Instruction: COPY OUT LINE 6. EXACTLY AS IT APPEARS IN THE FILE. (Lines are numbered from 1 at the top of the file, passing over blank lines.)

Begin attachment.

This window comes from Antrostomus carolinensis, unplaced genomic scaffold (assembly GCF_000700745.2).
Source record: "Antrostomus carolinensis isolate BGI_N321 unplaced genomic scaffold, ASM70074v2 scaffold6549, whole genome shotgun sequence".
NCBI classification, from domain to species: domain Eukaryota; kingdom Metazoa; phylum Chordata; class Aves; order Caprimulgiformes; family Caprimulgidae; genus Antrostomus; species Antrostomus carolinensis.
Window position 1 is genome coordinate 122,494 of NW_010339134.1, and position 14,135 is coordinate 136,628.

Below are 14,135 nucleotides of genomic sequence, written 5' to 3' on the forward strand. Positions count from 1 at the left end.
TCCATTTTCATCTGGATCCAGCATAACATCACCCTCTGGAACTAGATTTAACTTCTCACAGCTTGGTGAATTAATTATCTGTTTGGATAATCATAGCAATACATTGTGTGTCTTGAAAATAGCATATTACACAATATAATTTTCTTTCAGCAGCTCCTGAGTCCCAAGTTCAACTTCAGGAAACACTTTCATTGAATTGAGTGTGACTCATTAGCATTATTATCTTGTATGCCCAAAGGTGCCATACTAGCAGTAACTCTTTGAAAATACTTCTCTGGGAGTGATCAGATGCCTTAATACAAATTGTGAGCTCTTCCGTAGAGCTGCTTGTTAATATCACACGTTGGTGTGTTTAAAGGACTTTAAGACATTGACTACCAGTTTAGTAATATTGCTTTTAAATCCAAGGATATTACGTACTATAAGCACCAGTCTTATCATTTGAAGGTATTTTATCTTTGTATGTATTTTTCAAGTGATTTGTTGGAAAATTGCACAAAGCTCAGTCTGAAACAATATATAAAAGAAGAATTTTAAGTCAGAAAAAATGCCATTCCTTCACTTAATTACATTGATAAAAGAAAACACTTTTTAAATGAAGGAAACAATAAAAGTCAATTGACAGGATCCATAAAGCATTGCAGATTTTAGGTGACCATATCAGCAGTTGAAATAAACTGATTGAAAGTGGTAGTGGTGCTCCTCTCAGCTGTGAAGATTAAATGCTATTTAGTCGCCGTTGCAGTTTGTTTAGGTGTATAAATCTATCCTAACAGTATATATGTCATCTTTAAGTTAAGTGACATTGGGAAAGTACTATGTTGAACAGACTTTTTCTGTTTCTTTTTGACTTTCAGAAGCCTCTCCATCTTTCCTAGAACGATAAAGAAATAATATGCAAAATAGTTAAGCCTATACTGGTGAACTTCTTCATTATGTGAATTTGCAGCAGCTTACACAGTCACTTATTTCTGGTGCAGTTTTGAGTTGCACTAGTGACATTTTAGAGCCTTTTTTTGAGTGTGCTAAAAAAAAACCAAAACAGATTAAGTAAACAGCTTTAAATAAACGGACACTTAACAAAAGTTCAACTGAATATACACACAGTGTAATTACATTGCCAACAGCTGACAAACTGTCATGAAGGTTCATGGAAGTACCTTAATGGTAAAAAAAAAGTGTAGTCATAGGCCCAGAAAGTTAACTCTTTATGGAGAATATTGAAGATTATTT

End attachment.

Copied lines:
TCCATTTTCATCTGGATCCAGCATAACATCACCCTCTGGAACTAGATTTAACTTCTCACAGCTTGGTGAATTAATTATCTGTTTGGATAATCATAGCAATACATTGTGTGTCTTGAAAATAGCATATTACACAATATAATTTTCTTTCAGCAGCTCCTGAGTCCCAAGTTCAACTTCAGGAAACACTTTCATTGAATTGAGTGTGACTCATTAGCATTATTATCTTGTATGCCCAAAGGTGCCATACTAGCAGTAACTCTTTGAAAATACTTCTCTGGGAGTGATCAGATGCCTTAATACAAATTGTGAGCTCTTCCGTAGAGCTGCTTGTTAATATCACACGTTGGTGTGTTTAAAGGACTTTAAGACATTGACTACCAGTTTAGTAATATTGCTTTTAAATCCAAGGATATTACGTACTATAAGCACCAGTCTTATCATTTGAAGGTATTTTATCTTTGTATGTATTTTTCAAGTGATTTGTTGGAAAATTGCACAAAGCTCAGTCTGAAACAATATATAAAAGAAGAATTTTAAGTCAGAAAAAATGCCATTCCTTCACTTAATTACATTGATAAAAGAAAACACTTTTTAAATGAAGGAAACAATAAAAGTCAATTGACAGGATCCATAAAGCATTGCAGATTTTAGGTGACCATATCAGCAGTTGAAATAAACTGATTGAAAGTGGTAGTGGTGCTCCTCTCAGCTGTGAAGATTAAATGCTATTTAGTCGCCGTTGCAGTTTGTTTAGGTGTATAAATCTATCCTAACAGTATATATGTCATCTTTAAGTTAAGTGACATTGGGAAAGTACTATGTTGAACAGACTTTTTCTGTTTCTTTTTGACTTTCAGAAGCCTCTCCATCTTTCCTAGAACGATAAAGAAATAATATGCAAAATAGTTAAGCCTATACTGGTGAACTTCTTCATTATGTGAATTTGCAGCAGCTTACACAGTCACTTATTTCTGGTGCAGTTTTGAGTTGCACTAGTGACATTTTAGAGCCTTTTTTTGAGTGTGCTAAAAAAAAACCAAAACAGATTAAGTAAACAGCTTTAAATAAACGGACACTTAACAAAAGTTCAACTGAATATACACACAGTGTAATTACATTGCCAACAGCTGACAAACTGTCATGAAGGTTCATGGAAGTACCTTAATGGTAAAAAAAAAGTGTAGTCATAGGCCCAGAAAGTTAACTCTTTATGGAGAATATTGAAGATTATTT